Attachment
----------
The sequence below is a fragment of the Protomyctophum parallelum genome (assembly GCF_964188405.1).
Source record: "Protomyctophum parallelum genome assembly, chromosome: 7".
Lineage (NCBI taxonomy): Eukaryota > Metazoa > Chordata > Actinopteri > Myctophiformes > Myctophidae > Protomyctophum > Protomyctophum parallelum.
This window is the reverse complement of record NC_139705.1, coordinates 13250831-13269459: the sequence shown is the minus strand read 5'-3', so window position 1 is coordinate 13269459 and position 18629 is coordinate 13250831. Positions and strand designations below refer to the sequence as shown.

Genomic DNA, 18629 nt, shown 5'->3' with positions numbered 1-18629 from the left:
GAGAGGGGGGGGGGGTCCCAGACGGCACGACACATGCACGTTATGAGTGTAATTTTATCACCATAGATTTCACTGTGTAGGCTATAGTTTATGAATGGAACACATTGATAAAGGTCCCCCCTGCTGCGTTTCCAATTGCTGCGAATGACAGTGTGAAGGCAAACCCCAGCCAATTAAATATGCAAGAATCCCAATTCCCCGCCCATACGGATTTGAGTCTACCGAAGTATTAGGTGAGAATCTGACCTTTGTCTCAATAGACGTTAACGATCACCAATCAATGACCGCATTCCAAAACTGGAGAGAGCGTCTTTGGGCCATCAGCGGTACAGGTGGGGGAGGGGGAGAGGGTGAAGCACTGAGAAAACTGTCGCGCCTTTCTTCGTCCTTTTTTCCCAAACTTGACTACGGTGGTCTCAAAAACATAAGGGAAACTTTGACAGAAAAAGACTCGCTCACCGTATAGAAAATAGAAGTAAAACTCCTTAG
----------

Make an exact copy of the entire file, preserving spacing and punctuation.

The sequence below is a fragment of the Protomyctophum parallelum genome (assembly GCF_964188405.1).
Source record: "Protomyctophum parallelum genome assembly, chromosome: 7".
Lineage (NCBI taxonomy): Eukaryota > Metazoa > Chordata > Actinopteri > Myctophiformes > Myctophidae > Protomyctophum > Protomyctophum parallelum.
This window is the reverse complement of record NC_139705.1, coordinates 13250831-13269459: the sequence shown is the minus strand read 5'-3', so window position 1 is coordinate 13269459 and position 18629 is coordinate 13250831. Positions and strand designations below refer to the sequence as shown.

Genomic DNA, 18629 nt, shown 5'->3' with positions numbered 1-18629 from the left:
GAGAGGGGGGGGGGGTCCCAGACGGCACGACACATGCACGTTATGAGTGTAATTTTATCACCATAGATTTCACTGTGTAGGCTATAGTTTATGAATGGAACACATTGATAAAGGTCCCCCCTGCTGCGTTTCCAATTGCTGCGAATGACAGTGTGAAGGCAAACCCCAGCCAATTAAATATGCAAGAATCCCAATTCCCCGCCCATACGGATTTGAGTCTACCGAAGTATTAGGTGAGAATCTGACCTTTGTCTCAATAGACGTTAACGATCACCAATCAATGACCGCATTCCAAAACTGGAGAGAGCGTCTTTGGGCCATCAGCGGTACAGGTGGGGGAGGGGGAGAGGGTGAAGCACTGAGAAAACTGTCGCGCCTTTCTTCGTCCTTTTTTCCCAAACTTGACTACGGTGGTCTCAAAAACATAAGGGAAACTTTGACAGAAAAAGACTCGCTCACCGTATAGAAAATAGAAGTAAAACTCCTTAG